In the parable of the Prodigal Son the Father did not go and find his son and pull him out of the mire and muck that the son had placed himself in; no, the father waited until the son choose to return to his father’s house, and only when he did that did the father run out to met him with joy.  The father did not drop his standards to that of his son’s; he waited until the son choose to raise his own standards to those of his father.  We must never forget that for those persons that cannot receive communion, the fact hat they cannot might be a source of much pain for them, and rightly so.  If possible we want to give them the opportunity to be capable of partaking in the Eucharist.  But in order to give them the opportunity to be capable to receive we have to maintain the standards given to us by Christ, which have been mediated to us through the Church.

So what are these standards and conditions?  Well, simply put, in order to receive in the Catholic Church, one must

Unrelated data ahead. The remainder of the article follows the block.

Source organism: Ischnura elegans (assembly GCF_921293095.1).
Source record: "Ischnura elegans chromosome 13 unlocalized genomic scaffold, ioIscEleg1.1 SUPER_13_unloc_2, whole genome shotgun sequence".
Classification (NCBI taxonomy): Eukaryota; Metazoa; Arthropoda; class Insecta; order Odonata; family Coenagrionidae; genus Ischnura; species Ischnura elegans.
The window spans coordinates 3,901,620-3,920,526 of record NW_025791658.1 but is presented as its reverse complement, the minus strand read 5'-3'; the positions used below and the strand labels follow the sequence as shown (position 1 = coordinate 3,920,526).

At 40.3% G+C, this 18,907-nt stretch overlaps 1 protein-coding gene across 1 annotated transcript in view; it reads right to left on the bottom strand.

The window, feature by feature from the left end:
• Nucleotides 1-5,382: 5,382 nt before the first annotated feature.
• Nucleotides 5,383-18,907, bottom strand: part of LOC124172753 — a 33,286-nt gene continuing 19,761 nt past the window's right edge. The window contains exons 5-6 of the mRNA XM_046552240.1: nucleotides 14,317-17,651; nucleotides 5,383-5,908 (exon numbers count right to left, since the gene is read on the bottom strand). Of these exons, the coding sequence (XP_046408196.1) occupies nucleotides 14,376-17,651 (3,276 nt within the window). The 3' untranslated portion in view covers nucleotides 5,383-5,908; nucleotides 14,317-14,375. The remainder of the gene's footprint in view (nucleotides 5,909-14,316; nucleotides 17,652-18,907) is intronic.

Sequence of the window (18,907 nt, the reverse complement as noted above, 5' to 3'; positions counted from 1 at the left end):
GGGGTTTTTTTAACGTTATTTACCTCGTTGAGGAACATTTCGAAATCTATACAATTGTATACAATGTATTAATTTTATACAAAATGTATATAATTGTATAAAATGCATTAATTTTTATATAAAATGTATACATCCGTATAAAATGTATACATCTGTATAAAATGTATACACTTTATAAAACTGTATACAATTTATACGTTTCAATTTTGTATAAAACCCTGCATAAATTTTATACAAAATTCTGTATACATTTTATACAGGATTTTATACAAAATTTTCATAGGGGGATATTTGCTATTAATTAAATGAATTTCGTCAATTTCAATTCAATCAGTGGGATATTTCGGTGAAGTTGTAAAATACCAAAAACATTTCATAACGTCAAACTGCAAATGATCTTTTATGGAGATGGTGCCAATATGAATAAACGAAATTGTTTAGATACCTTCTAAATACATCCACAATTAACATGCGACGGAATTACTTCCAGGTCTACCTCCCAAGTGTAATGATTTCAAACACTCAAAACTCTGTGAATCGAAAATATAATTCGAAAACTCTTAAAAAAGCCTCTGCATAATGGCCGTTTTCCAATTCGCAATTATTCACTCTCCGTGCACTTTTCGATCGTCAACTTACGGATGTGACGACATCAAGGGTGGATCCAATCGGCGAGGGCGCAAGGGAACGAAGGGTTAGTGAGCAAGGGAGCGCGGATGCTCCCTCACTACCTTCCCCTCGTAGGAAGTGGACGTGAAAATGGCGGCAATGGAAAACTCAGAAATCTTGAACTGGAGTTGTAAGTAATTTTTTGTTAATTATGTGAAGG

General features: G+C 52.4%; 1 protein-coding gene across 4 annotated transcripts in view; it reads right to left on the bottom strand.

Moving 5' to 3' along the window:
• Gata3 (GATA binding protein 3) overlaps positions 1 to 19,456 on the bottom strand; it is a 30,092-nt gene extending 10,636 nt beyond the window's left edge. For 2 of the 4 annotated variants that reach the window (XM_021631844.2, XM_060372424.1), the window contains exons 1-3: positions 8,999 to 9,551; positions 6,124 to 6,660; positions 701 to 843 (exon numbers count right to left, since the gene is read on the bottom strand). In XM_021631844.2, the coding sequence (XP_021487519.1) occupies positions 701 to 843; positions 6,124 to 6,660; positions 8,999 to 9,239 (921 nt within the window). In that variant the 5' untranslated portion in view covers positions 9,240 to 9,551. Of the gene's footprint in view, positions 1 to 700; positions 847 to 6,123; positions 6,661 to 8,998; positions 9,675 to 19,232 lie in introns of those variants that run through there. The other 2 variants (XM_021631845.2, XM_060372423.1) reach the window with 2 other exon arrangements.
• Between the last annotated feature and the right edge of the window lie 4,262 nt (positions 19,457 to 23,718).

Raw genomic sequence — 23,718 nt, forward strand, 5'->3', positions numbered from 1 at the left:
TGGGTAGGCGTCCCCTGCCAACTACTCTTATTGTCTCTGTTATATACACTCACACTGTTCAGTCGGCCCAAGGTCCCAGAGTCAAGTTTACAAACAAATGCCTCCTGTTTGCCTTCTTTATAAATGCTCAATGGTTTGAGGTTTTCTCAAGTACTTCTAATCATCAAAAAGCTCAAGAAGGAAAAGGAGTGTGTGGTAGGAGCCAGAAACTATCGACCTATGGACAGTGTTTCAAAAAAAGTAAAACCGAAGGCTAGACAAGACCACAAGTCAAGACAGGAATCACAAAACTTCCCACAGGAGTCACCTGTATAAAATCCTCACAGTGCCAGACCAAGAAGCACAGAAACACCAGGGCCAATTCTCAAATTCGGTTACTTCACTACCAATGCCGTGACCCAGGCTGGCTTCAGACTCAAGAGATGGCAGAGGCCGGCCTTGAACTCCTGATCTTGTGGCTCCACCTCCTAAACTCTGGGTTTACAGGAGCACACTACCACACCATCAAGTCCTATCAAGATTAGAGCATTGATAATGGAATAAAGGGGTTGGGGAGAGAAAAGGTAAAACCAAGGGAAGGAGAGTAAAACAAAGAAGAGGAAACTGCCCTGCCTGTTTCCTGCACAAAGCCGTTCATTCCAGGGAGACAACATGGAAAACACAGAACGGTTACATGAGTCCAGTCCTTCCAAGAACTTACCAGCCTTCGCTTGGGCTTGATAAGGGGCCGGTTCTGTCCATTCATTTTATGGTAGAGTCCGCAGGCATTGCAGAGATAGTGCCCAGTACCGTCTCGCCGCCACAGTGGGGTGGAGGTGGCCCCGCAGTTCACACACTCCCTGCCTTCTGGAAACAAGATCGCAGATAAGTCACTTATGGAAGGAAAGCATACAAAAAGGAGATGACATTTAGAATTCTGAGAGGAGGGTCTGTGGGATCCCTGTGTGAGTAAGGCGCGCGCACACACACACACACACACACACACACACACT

1. Believe what the Catholic Church believes and what the Church teaches is true
  2. Have received Christian baptism for the forgiveness of sins and new birth
  3. Live in keeping with what the Catholic Church teaches which is the same as what Christ taught and continues to teach


“Where do these conditions come from?” you might ask.  “I don’t see Jesus telling us this in the Bible.” one might argue.  Well these three conditions which the Catholic Church holds to be true and necessary are found specifically in one of the writings of one of the earliest Church Fathers.  These three particular conditions were written down by St. Justin Martyr around 150AD, 1850 years ago.  So did St. Justin Martyr just create these off the top of his head?  No.  We believe that he would have received these conditions directly or indirectly from the Apostles, who were instructed by Christ himself (Lk 24. 44-49).  We believe that Christ instructed the apostles in many matters, and in those matters in which they were not instructed, the apostles were given the power and authority by Christ himself to govern on earth (Matt 28.18-20).